The fourth series of Fourth Doctor Adventures comes to an end with Jonathan Morris’s The Cloisters of Terror, which brings back a guest character from The Companion Chronicles, Rowena Cooper’s Dame Emily Shaw (mother of Liz Shaw). Dame Emily is the newly-installed dean of an Oxford women’s college where the students have been vanishing mysteriously — and the Doctor and Leela have intercepted her call to the police and come to investigate.

The Cloisters of Terror is a lot like the opener of this series, The Darkness of Glass: a 50-minute slice of a sort of Hinchcliffe/Holmes pastiche that is moderately successful. Nothing here will impress you, but nothing’s really wrong with it either. I liked it, but didn’t love it. St Matilda’s is entirely staffed by nuns, meaning that outside of the Doctor the story has an all-female cast, which was cool, and the nuns themselves are used as figures of mysterious fear.

I felt like the production wasn’t as creepy as I thought the script intended — this could have been chilling

However, I often felt like the actual production wasn’t as creepy as I thought the script intended it to be. This could have been chilling, but usually the nuns were just kind of there; Jamie Robertson’s sound strengths lie more in the big, cinematic Doctor Who stories, not this kind of small, intimate tale. The ending was the other disappointing part of the story for me — like a lot of Doctor Whos, the more we got into the sci-fi explanations, the more bogged-down the story got, with discussions of the incredibly arbitrary rules of alien drive systems and power sources and so on that sucked all the drama out of what we were listening to.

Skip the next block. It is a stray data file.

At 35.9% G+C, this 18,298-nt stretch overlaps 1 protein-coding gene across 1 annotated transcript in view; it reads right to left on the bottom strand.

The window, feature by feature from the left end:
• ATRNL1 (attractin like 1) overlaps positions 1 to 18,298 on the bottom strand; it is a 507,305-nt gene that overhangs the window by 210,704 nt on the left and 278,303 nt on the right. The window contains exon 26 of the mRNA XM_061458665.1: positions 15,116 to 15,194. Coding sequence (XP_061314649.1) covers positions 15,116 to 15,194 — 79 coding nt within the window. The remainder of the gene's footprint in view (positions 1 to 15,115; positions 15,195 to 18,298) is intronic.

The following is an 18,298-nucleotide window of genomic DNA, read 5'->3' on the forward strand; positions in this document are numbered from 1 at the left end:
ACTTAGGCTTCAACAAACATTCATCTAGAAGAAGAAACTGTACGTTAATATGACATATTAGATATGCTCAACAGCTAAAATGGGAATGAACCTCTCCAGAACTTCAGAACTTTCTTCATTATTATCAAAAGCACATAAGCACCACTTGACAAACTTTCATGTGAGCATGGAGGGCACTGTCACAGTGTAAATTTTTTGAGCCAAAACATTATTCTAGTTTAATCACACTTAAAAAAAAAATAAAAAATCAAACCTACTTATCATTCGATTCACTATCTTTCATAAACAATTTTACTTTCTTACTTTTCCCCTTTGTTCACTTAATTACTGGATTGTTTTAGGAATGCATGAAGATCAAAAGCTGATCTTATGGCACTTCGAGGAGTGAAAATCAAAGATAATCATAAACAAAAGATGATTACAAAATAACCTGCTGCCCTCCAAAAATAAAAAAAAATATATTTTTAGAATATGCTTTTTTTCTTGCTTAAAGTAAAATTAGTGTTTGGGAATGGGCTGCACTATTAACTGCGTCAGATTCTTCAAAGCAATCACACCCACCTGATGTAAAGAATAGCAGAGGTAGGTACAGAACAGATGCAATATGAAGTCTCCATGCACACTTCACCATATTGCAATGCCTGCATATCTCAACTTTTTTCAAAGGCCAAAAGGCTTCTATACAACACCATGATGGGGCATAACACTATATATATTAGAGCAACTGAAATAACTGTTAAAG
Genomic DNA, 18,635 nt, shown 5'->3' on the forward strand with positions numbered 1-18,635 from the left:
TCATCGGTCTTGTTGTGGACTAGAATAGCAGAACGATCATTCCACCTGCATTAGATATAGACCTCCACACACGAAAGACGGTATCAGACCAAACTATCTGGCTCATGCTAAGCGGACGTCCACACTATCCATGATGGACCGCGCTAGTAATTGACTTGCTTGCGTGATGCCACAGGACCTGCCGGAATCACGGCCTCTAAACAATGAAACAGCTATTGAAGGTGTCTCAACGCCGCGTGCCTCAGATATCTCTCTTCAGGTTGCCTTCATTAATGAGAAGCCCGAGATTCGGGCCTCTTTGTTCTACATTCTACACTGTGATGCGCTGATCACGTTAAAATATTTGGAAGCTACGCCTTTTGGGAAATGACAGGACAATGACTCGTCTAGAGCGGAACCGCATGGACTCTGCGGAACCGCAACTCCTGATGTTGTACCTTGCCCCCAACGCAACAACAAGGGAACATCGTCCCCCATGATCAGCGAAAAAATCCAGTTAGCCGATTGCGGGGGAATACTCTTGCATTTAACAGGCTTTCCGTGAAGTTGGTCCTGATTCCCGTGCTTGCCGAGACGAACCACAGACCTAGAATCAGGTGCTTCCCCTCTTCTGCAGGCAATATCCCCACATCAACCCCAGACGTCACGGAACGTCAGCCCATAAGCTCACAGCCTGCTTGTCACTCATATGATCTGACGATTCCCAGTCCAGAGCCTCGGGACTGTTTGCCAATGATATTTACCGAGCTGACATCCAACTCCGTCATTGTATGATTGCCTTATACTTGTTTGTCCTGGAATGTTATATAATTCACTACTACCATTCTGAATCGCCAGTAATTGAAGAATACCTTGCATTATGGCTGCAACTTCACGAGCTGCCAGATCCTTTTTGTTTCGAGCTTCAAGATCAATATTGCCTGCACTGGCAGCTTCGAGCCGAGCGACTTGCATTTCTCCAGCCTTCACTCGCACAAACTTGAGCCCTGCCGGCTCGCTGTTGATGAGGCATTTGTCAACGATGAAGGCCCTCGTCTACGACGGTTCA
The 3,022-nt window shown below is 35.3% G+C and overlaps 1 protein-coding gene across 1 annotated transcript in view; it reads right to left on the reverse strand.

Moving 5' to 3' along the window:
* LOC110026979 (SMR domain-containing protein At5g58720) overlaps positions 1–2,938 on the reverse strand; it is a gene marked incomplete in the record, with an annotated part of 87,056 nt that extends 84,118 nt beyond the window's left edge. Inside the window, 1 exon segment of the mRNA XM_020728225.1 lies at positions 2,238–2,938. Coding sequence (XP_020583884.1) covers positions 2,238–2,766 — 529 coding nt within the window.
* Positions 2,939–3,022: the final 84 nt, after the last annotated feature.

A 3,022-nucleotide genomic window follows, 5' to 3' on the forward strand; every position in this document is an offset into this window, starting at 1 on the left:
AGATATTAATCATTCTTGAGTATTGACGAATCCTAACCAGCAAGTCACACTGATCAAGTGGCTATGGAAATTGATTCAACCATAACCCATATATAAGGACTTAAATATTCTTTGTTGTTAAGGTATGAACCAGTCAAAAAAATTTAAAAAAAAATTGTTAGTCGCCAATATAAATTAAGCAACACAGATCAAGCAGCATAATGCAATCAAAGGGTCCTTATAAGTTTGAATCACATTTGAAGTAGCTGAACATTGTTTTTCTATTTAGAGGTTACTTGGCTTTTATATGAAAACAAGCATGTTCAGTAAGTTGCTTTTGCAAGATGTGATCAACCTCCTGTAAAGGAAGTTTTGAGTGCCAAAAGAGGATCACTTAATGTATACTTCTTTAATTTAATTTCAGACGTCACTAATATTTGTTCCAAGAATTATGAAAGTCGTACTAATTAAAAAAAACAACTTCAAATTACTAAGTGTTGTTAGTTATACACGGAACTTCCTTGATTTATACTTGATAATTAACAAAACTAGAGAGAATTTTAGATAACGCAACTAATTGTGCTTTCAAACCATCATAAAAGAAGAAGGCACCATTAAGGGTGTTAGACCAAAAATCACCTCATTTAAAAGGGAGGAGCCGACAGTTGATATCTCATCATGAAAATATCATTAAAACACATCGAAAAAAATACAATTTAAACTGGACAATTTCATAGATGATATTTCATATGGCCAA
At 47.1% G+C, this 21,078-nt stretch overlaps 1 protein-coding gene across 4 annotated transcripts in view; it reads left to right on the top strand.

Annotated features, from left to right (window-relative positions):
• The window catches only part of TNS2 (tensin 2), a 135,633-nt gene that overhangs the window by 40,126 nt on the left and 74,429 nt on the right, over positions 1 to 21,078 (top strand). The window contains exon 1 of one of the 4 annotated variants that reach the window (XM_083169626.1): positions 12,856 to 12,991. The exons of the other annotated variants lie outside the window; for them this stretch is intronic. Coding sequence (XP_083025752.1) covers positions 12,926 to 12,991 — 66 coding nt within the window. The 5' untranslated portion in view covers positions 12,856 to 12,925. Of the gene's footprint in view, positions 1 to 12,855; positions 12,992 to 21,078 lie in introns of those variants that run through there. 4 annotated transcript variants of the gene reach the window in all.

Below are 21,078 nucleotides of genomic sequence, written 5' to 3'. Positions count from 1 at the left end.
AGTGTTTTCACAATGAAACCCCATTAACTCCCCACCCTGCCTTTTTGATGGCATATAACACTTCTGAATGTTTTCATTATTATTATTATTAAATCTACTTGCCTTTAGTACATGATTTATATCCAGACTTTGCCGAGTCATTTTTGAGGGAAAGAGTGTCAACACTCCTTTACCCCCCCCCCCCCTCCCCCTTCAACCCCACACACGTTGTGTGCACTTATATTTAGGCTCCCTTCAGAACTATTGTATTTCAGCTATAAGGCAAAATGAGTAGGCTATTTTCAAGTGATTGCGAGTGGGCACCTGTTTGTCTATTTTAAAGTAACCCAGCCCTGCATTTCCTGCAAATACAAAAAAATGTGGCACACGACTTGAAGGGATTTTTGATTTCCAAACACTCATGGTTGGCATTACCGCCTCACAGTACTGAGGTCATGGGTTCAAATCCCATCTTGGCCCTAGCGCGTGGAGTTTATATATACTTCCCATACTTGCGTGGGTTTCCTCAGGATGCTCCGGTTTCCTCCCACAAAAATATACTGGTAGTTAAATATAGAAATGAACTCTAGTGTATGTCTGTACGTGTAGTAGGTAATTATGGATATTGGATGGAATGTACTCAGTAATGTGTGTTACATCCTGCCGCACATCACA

Of course, the main cast is as great as always: but Tom Baker always does particularly well when paired with an older woman, and Dame Emily is a fabulous partner for him. I’ll have to go back and find her original appearance in The Last Post now, and I hope this isn’t the last we hear of Rowena Cooper as her, either in the Fourth Doctor Adventures or elsewhere.

There are few surprises in this tale, but it’s an enjoyable enough way to spend an hour. Which is fine, but as I come to the end of this series of Fourth Doctor Adventures, I just wish I could say stuff like that less often.

To step back for a moment, I don’t know what it is that stops this range from being as clever and innovative as, say, The Companion Chronicles, but clearly there is something. A larger rota of writers might help. One of the strengths of Doctor Who is its diversity, but this range is anything but. John Dorney, Alan Barnes, and Jonathan Morris all average at least one release per series, and of course Nicholas Briggs averages three per series! There have only been three real “outsider authors” across the range so far: Justin Richards wrote one story apiece for Series One and Four (though one could hardly claim he’s an outsider author at Big Finish and general, nor is he particularly innovative), the writing team of Nigel Fairs and Louise Jameson wrote one release in Series Three, and Matt Fitton made his Fourth Doctor Adventure debut this series. It’s a frankly staggering level of author release, and as much as I can tell that John Dorney and Jonathan Morris do their best to innovate with each new release (and fairly often, they succeed), there’s only so much one can do, and there’s very much a same-ness to the stories we get. Doctor Who should be anything but humdrum, but these Fourth Doctor Adventures are usually exactly that. As much as the presence of Lalla Ward makes me look forward to the next series, the author lineup does the exact opposite, with its string of largely expected names: Justin Richards, Eddie Robson, Jonathan Morris, Jonathan Morris, Alan Barnes, John Dorney, Nicholas Briggs, and Nicholas Briggs. Seven releases by familiar names, and just one by someone new to the range. It looks like we’re in for the same old, same old yet again…

The Cloisters of Terror (by Jonathan Morris; starring Tom Baker, Louise Jameson) was released by Big Finish Productions in June 2015.